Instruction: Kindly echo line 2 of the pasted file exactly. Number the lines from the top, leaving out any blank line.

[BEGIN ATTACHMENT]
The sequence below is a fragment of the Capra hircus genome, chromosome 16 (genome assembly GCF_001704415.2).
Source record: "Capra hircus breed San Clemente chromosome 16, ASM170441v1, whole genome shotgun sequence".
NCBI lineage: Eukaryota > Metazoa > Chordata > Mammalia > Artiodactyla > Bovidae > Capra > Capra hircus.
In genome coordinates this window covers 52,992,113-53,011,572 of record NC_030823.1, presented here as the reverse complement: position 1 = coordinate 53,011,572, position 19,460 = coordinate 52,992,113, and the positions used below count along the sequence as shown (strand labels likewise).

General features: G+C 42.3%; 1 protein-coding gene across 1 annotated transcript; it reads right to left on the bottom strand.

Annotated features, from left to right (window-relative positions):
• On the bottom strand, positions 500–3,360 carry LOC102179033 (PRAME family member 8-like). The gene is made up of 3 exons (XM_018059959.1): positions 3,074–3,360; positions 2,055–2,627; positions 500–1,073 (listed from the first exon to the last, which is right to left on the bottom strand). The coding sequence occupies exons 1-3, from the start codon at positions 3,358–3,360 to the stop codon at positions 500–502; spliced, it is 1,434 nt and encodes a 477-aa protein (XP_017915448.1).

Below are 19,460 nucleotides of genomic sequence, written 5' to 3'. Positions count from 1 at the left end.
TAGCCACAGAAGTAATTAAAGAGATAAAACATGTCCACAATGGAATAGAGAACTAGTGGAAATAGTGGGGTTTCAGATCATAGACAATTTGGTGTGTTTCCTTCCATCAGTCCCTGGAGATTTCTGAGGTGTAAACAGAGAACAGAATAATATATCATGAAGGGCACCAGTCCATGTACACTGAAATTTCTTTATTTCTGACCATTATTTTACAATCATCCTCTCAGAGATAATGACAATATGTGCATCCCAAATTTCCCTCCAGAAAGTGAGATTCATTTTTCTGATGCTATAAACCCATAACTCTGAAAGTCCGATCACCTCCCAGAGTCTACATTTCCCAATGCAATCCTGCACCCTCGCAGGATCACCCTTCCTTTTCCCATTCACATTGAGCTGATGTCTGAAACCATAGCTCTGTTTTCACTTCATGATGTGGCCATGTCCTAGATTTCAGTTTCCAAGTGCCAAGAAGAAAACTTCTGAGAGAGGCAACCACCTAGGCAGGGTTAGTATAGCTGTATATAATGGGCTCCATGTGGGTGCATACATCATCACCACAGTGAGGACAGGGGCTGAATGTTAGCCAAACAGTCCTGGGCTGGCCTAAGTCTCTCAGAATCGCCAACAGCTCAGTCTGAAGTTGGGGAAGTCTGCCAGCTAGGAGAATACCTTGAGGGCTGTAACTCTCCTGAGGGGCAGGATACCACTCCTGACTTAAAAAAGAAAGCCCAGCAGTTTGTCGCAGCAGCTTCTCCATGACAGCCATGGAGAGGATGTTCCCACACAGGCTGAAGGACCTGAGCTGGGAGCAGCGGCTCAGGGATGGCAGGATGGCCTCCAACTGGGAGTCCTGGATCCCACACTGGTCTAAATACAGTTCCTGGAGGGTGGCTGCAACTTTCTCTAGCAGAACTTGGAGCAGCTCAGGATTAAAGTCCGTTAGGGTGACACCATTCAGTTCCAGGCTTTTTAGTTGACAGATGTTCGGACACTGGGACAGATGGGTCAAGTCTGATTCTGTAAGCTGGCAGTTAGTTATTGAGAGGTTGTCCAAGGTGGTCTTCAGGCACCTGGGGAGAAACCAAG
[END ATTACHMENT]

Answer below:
Source record: "Capra hircus breed San Clemente chromosome 16, ASM170441v1, whole genome shotgun sequence".